With the introduction of HD some 15 or so years ago, we saw a huge difference from SD (standard definition). But, what if I told you the main reason SD didn't look so good is because the image was stretched beyond its limits. This created distortion, blurry images, and just overall bad results. Since the mass production of the HD television, we've noticed that even SD images look a lot better. Why? because they don't have to fit the screen (although we all want it to). Later, came 4K (UHD), and they have since announced 5K resolution and are now planning 8K resolution in the future. There doesn't seem to be any signs of getting smaller. Now, before I go on, I want to clarify that I do not sell TVs, having said that, this might accidentally become a good guide on buying a TV. As a video professional, I'm going to share a few secrets that may help you pick your next TV, but I really want to help you save some money on your next production project.
Resolution is the size of the image. So the size of your screen has a lot to do with it, Anything below 65" can't really show UHD. Theres also the distance, and then peripherals (i.e.: DVD/Blueray player, cable box, projector...). So there really is a lot to consider when you decide on how high up the resolution spectrum you want to go. If you're producing a commercial, most cable outlets don't broadcast in 4K yet, they still broadcast in 720 or 1080. For you 4K enthusiasts, that's why watching a movie on your Blueray player or streaming Netflix looks 1,000 times better than broadcast TV. You're stretching a 1K image to 4K dimensions.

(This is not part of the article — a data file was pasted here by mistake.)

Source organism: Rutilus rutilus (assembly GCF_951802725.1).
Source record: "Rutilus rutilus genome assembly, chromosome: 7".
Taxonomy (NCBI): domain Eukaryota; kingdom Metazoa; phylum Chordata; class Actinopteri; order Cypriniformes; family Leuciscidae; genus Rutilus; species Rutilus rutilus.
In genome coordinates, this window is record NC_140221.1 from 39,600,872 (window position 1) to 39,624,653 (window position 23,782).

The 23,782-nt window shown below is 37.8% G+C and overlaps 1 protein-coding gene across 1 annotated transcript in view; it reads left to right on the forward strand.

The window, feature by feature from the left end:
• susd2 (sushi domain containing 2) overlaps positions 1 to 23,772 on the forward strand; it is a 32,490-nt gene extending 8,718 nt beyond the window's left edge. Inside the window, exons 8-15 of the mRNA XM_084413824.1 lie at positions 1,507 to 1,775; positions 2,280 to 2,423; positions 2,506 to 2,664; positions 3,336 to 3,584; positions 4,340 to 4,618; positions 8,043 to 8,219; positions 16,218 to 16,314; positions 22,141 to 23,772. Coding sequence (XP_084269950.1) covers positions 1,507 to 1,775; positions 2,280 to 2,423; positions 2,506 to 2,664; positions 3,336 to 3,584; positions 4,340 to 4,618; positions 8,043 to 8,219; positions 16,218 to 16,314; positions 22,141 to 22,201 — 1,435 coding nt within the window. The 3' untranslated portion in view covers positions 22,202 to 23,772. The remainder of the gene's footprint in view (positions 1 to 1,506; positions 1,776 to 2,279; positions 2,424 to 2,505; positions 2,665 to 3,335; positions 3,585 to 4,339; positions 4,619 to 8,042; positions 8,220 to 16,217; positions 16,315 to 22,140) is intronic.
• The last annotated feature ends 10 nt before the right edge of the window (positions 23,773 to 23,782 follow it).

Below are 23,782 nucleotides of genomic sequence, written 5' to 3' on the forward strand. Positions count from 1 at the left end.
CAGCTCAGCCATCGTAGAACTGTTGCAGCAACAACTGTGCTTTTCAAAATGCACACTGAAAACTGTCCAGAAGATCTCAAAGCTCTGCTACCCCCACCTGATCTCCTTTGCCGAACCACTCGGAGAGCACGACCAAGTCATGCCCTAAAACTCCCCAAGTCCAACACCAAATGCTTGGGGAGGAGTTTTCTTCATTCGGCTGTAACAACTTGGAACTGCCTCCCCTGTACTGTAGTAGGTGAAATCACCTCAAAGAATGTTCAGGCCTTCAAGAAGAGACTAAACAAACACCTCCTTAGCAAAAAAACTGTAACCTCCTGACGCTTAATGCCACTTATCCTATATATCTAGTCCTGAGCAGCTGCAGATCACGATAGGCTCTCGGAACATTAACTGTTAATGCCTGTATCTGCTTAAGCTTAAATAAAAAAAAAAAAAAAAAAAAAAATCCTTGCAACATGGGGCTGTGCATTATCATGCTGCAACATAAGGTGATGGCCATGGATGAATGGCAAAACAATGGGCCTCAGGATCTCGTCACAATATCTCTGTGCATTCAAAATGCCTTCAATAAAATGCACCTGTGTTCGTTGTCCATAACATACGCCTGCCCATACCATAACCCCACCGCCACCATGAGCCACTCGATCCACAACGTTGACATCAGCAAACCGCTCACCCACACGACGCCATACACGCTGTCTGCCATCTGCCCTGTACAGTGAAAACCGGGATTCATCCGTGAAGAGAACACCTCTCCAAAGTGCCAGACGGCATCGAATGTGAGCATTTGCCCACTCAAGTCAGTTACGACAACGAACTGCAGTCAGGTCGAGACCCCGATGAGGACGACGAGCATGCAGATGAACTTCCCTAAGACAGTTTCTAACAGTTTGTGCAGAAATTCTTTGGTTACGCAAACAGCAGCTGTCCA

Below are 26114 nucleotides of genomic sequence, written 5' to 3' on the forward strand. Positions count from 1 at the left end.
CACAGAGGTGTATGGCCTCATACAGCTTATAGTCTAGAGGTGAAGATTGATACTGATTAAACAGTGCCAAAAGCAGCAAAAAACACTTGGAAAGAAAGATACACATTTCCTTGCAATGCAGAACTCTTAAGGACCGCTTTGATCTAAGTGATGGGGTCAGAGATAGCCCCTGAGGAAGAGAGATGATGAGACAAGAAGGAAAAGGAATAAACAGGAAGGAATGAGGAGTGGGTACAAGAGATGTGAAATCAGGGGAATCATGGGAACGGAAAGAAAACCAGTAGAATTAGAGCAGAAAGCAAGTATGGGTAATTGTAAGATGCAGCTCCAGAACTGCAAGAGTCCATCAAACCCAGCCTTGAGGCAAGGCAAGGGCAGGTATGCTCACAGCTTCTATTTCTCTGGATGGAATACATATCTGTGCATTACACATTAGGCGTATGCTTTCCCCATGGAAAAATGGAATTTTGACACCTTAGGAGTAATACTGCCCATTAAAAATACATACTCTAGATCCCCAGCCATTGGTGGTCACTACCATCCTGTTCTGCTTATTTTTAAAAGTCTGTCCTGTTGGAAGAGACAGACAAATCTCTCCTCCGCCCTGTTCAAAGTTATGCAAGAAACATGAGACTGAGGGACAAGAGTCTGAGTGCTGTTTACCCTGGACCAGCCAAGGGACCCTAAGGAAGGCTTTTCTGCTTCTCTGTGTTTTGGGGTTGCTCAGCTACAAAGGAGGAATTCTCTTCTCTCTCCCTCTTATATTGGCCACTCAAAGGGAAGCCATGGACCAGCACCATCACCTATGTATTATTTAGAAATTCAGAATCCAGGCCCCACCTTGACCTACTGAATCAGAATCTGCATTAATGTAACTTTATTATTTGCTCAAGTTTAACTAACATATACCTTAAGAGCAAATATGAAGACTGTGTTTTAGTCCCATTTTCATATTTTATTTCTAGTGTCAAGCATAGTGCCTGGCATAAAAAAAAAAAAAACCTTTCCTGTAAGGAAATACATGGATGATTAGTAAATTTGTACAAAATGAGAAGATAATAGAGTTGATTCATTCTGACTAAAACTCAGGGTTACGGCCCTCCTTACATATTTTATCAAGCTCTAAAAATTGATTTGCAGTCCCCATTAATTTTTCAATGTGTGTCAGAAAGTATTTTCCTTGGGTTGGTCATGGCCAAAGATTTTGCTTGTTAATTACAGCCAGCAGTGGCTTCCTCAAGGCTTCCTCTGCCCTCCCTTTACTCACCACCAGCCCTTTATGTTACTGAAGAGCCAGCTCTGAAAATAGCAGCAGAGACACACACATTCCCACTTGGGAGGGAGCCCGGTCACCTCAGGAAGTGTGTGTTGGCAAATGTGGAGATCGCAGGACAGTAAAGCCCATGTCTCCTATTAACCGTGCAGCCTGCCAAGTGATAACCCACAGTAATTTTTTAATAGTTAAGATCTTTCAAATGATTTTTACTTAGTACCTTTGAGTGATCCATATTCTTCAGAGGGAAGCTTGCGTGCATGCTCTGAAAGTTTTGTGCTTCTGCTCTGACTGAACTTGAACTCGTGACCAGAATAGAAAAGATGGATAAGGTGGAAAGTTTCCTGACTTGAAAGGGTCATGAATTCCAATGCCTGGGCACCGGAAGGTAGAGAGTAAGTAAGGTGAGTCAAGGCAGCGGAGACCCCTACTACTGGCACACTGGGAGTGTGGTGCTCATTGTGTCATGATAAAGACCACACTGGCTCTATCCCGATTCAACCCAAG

But 4K isn't useless. You can still get that resolution if you have a Blueray, or even a 4K huge screen with an internet connection to stream it. Most theaters even project 4K images. A lot of film makers, and even production professionals like us will opt for 4K cameras because that image can be scaled down and still look good vs a small image being stretched, blurred, and distorted.
So, what is the takeaway from all of this? If you do business with a production company for a project and ask them if they shoot in 4K, ask yourself what the scope of the project is, because it may not be necessary, they might already shoot in 4K, but might be scaled down in post depending on the application. Also, beware of companies that want to charge you extra for 4K, as stated above they already shoot in 4K, so they already work in that capacity and are just looking for a reason to charge you more. Oh, and if you did get something out of this about 4K TVs, you're welcome.